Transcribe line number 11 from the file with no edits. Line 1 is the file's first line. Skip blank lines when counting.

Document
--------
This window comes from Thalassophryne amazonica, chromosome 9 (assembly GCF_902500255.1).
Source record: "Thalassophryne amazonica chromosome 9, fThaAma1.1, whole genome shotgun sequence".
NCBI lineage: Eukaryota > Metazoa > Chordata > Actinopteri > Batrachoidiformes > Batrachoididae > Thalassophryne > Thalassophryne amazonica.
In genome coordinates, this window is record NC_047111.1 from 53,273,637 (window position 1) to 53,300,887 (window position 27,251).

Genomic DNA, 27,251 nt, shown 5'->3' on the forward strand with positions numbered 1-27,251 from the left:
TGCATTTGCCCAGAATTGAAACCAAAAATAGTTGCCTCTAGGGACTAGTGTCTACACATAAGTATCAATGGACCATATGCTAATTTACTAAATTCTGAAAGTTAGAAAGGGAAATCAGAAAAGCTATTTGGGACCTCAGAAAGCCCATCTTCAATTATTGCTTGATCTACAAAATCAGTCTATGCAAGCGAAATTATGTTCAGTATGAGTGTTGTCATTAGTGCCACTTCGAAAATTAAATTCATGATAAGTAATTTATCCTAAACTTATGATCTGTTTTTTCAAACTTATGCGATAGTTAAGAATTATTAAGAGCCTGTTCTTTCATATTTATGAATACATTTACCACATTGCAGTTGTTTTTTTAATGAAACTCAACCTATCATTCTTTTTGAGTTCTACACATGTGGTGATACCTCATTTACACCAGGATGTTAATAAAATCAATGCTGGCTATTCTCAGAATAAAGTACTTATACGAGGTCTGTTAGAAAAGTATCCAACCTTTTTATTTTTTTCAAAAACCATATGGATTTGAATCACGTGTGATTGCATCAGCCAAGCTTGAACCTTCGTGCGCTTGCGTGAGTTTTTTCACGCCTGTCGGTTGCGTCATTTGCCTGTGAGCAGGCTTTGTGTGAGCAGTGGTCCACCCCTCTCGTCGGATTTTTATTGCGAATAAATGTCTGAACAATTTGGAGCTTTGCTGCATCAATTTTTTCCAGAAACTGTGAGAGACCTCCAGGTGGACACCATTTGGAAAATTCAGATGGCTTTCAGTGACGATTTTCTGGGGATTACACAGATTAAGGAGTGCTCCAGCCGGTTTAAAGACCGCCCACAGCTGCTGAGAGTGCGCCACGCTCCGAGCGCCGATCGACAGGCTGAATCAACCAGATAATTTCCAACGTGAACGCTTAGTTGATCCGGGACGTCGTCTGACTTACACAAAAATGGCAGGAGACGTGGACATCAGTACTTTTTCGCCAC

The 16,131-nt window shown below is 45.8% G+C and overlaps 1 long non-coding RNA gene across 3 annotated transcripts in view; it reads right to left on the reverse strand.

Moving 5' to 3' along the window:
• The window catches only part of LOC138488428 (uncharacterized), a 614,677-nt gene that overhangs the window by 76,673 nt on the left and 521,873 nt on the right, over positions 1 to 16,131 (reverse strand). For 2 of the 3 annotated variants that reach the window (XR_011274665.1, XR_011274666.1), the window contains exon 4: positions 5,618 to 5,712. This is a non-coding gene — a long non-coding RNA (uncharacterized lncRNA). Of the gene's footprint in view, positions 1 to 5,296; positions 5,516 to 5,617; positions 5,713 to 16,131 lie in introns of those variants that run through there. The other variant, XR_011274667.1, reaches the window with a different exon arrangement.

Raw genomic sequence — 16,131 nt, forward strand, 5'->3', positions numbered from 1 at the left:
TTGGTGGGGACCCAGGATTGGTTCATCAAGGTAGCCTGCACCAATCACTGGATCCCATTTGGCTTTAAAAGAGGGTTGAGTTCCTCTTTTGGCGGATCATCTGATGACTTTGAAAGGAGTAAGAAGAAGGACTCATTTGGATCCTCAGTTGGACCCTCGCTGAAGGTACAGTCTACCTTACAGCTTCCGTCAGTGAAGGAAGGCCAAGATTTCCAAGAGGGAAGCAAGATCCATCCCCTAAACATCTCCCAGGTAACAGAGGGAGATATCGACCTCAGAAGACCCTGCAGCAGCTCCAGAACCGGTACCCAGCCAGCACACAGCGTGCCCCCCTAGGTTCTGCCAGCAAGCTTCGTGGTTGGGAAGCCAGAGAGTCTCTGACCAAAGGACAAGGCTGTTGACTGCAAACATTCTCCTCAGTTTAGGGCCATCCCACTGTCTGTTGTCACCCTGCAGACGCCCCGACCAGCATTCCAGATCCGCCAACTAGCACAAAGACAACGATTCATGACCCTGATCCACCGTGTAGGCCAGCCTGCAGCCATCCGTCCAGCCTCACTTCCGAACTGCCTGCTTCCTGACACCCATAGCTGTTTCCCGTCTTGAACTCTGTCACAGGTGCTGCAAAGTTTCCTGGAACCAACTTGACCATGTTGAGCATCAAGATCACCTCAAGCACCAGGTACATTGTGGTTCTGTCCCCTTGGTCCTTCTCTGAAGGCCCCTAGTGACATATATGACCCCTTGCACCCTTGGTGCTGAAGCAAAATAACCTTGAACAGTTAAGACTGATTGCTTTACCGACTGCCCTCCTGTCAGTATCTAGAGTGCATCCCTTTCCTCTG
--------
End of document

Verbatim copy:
TTGGTGGGGACCCAGGATTGGTTCATCAAGGTAGCCTGCACCAATCACTGGATCCCATTTGGCTTTAAAAGAGGGTTGAGTTCCTCTTTTGGCGGATCATCTGATGACTTTGAAAGGAGTAAGAAGAAGGACTCATTTGGATCCTCAGTTGGACCCTCGCTGAAGGTACAGTCTACCTTACAGCTTCCGTCAGTGAAGGAAGGCCAAGATTTCCAAGAGGGAAGCAAGATCCATCCCCTAAACATCTCCCAGGTAACAGAGGGAGATATCGACCTCAGAAGACCCTGCAGCAGCTCCAGAACCGGTACCCAGCCAGCACACAGCGTGCCCCCCTAGGTTCTGCCAGCAAGCTTCGTGGTTGGGAAGCCAGAGAGTCTCTGACCAAAGGACAAGGCTGTTGACTGCAAACATTCTCCTCAGTTTAGGGCCATCCCACTGTCTGTTGTCACCCTGCAGACGCCCCGACCAGCATTCCAGATCCGCCAACTAGCACAAAGACAACGATTCATGACCCTGATCCACCGTGTAGGCCAGCCTGCAGCCATCCGTCCAGCCTCACTTCCGAACTGCCTGCTTCCTGACACCCATAGCTGTTTCCCGTCTTGAACTCTGTCACAGGTGCTGCAAAGTTTCCTGGAACCAACTTGACCATGTTGAGCATCAAGATCACCTCAAGCACCAGGTACATTGTGGTTCTGTCCCCTTGGTCCTTCTCTGAAGGCCCCTAGTGACATATATGACCCCTTGCACCCTTGGTGCTGAAGCAAAATAACCTTGAACAGTTAAGACTGATTGCTTTACCGACTGCCCTCCTGTCAGTATCTAGAGTGCATCCCTTTCCTCTG